Grover Cleveland Golf Course

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The Grover Cleveland Golf Course is a historic golf course located in Buffalo, New York that hosted the 1912 U.S. Open[1] that was founded as The Country Club of Buffalo.[2] It is one of two courses owned by Erie County.[3]

Course[edit]

The golf course is located at 3781 Main Street. The 18-hole course is 5,621 yards (5,140 m) (from the back tees) and is a par 69.[4] It has a course rating of 65.5 and a slope rating of 102.[3]

History[edit]

The course was founded as The Country Club of Buffalo on February 11, 1889 and was originally located at the intersection of Elmwood Avenue and Nottingham Terrace, near the present day Delaware Park and SUNYBuffalo State College. After purchasing the 1823 Samuel Schenck House, which included the Old Stone House, farm and orchard at 3781 Main St, they moved from their site on Elmwood Ave.[5] The CCB built the original club house, polo field, archery field, tennis courts and lastly the 18 hole golf course. Noted architect E.B. Green designed the first clubhouse, which opened in August 1889.[5]

In 1899, the Club relocated to make way to the 1901 Pan-American Exposition. The clubhouse became the Women’s Center during the Pan American Exposition. The Club acquired land at the intersection of Main Street at Bailey Avenue at the City of Buffalo’s border with the Town of Amherst. The club began construction of a golf course at that time and constructed a clubhouse on the site in 1901. George Cary, who also designed the landmarked Buffalo History Museum, designed the clubhouse. The 18-hole golf course, tennis courts, and a polo field were completed in 1902. In 1910, A.L. Pfitzner, a pilot from Curtiss, made the first airplane flight in Western New York from the club’s grounds. In 1910 and 1911, Walter J. Travis renovated the course in anticipation of attracting a major golf tournament.[6]

In 1912, the course hosted the 1912 U.S. Open,[7] won by the defending champion, 20-year-old John J. McDermott, Jr.,[8] still the youngest-ever champion and the first American to win the title.[9] McDermott won the tournament with a score of 283.[1][10]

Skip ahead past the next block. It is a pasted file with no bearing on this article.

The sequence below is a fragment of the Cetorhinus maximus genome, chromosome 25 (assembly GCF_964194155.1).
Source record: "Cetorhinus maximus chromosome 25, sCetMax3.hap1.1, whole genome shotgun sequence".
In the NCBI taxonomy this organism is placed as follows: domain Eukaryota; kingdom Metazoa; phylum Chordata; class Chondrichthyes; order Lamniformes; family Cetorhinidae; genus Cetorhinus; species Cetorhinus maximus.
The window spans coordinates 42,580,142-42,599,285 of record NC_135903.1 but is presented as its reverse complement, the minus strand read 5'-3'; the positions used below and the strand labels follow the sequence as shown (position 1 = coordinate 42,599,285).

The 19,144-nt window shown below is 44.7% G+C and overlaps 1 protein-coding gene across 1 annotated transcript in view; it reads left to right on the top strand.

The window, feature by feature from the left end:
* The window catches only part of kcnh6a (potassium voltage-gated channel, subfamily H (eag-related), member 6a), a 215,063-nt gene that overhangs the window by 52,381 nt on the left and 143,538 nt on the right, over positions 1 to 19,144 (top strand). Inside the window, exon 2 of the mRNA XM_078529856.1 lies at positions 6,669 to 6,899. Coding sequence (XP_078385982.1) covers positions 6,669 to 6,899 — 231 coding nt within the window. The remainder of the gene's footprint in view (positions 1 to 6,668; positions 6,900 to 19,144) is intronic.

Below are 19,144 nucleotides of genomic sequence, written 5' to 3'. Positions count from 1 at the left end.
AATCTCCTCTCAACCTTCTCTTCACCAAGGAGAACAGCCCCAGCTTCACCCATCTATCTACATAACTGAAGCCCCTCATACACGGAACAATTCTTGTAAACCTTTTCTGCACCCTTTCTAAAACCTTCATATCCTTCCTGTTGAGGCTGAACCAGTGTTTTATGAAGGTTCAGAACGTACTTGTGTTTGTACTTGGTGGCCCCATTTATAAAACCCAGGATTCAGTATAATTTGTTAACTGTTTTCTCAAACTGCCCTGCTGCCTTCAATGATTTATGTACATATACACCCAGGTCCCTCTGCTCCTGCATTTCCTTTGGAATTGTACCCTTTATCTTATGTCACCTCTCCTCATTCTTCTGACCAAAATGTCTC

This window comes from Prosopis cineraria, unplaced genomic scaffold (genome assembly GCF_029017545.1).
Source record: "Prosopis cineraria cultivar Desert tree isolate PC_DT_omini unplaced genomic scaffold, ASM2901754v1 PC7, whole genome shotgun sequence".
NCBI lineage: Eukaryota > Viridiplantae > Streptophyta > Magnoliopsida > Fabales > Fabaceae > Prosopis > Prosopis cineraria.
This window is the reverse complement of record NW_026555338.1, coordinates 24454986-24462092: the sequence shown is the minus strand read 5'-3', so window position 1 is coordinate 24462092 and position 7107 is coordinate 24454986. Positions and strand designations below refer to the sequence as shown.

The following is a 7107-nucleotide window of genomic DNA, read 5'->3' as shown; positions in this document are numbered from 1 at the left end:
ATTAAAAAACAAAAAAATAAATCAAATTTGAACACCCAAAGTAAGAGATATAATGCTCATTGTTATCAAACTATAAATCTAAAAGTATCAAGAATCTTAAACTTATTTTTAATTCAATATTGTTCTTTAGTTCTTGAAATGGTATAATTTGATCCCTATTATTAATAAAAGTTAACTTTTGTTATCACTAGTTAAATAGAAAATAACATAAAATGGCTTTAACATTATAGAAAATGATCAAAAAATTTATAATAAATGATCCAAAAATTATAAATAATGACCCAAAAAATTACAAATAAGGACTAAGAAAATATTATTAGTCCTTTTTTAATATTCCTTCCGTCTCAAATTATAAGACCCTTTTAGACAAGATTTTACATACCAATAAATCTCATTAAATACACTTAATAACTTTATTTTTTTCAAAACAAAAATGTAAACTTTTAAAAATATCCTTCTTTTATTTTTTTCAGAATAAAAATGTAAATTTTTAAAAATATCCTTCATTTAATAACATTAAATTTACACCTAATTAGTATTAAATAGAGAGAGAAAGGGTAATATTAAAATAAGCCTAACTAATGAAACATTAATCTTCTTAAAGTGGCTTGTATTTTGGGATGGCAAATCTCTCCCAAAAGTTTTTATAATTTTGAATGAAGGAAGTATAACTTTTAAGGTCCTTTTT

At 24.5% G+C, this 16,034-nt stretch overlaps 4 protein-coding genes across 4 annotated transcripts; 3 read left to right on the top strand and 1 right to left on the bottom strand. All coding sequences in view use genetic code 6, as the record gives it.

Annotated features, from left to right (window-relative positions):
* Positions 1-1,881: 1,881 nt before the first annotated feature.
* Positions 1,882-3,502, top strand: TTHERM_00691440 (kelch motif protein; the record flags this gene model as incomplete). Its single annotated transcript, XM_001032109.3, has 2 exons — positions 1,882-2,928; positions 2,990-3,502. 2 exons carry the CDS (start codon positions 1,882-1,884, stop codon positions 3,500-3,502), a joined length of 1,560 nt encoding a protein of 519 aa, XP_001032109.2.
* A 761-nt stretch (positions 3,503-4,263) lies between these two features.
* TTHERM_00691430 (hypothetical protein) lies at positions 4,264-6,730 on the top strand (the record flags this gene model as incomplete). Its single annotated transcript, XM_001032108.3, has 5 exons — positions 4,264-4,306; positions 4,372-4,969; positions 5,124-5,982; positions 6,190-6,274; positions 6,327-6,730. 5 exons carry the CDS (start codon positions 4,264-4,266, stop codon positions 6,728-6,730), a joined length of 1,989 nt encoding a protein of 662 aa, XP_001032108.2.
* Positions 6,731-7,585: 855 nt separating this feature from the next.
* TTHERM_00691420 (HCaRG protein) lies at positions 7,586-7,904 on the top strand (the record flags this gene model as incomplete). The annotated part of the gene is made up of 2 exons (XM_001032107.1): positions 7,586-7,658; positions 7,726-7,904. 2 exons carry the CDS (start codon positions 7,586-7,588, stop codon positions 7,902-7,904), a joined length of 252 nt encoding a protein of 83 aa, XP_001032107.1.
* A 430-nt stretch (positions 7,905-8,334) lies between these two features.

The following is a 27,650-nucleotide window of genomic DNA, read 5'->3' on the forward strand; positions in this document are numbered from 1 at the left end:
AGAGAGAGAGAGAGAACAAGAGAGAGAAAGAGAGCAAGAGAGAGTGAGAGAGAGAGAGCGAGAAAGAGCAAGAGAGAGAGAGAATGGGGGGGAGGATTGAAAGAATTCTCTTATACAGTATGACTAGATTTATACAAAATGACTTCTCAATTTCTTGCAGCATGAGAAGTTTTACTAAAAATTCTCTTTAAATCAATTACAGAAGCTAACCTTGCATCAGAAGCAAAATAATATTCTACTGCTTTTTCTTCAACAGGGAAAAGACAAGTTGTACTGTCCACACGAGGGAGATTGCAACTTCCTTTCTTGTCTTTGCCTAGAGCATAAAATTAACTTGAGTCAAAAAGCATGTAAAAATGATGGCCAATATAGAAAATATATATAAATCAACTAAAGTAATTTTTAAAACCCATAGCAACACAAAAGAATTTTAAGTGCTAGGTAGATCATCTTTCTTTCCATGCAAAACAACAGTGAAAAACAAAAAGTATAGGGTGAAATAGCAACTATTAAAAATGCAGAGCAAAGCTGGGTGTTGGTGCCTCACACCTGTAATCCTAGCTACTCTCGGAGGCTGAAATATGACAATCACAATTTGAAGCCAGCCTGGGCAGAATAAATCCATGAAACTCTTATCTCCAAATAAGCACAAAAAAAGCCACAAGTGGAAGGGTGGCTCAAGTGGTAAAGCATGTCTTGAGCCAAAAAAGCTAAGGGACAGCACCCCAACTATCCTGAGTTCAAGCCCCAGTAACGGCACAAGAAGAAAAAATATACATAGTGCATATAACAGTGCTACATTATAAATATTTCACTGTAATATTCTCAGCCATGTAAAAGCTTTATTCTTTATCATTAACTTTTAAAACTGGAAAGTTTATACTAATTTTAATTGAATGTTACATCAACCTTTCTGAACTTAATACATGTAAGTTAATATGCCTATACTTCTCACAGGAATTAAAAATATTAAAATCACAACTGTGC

Sale[edit]

In 1922, the Country Club of Buffalo began acquiring new property, and in 1925, the existing course was sold to the City of Buffalo for $800,000. In 1926, the Club completed its relocation to its present location in the Town of Amherst at 250 Youngs Road in Williamsville, New York.[2][11]

When the Club moved to its present location in Amherst, the existing site was renamed Grover Cleveland Park to honor the former Mayor of Buffalo, Governor of New York, and President of the United States.[12] It was at this time, that the Main St. property was rezoned from being part of Amherst, NY to becoming part of Buffalo, NY.[2]

The present course has hosted the U.S. Women's Amateur in 1931, the Curtis Cup in 1950, the Carling Cup Matches in 1960, and the National Junior Girls Championship in 1962.[2]

Country Club of Buffalo[edit]

The transported Country Club of Buffalo, located in the Town of Amherst is a 6,600-yard (6,040 m) (from the back tees), par 72 Donald J. Ross, ASGCA designed golf course also opened in 1926. The course rating is 71.8 and it has a slope rating of 127 on Bent grass. Timothy P. Minahan, CCM manages the course as the General Manager. The clubhouse, which overlooks the eighteenth green, was designed by Duane Lyman and opened in 1927.[6]

References[edit]

  1. ^ a b "M'DERMOTT WINS OPEN GOLF TITLE; Atlantic City Professional Repeats Last Year's Performance -- Travis Finishes Tenth.". The New York Times. 3 August 1912. Retrieved 11 October 2017. 
  2. ^ a b c d Mancini, Tara (14 October 2016). "The Story of the Buffalo Golf Club". Buffalo Rising. Retrieved 11 October 2017. 
  3. ^ a b "Grover Cleveland Golf Course". www2.erie.gov. Erie County Parks, Recreation and Forestry. Retrieved 11 October 2017. 
  4. ^ a b LaChiusa, Chuck. "Schenck House". buffaloah.com. Buffalo Architecture and History. Retrieved 11 October 2017. 
  5. ^ a b Buffalo, Country Club of. "Home - Country Club of Buffalo". www.ccofbuffalo.org. Country Club of Buffalo. Retrieved 11 October 2017. 
  6. ^ Staff Writer at Buffalo Rising (4 April 2017). "McDermott’s mid-iron Mashie, used to win the 18th US Open in Buffalo, goes up for auction.". Buffalo Rising. Retrieved 11 October 2017. 
  7. ^ Barkow, Al (2000). The Golden Era of Golf: How America Rose to Dominate the Old Scots Game. MacMillan. p. 24. ISBN 9780312252380. Retrieved 11 October 2017. 
  8. ^ Donnelley, Paul (2010). Firsts, Lasts & Onlys of Golf: Presenting the most amazing golf facts from the last 500 years. Octopus Books. p. 1910. ISBN 9780600622550. Retrieved 11 October 2017. 
  9. ^ "MASKED GOLFER CHALLENGES; Britisher Will Play McDermott, "Pro" Champion, for $1,000 a Side.". The New York Times. 8 November 1912. Retrieved 11 October 2017. 
  10. ^ "PUBLIC LINKS FIELD BEGINS TO GATHER; William Serrick of New York Equals Par in Practice Round at Buffalo.". The New York Times. 2 August 1926. Retrieved 11 October 2017. 
  11. ^ "CITY GOLFERS AWAIT START OF PLAY TODAY; Ford of New York, With 71, Tops Those Who Practice at Buffalo for Qualifying Round.". The New York Times. 3 August 1926. Retrieved 11 October 2017. 

Coordinates: 42°57′29″N 78°48′40″W / 42.958°N 78.811°W / 42.958; -78.811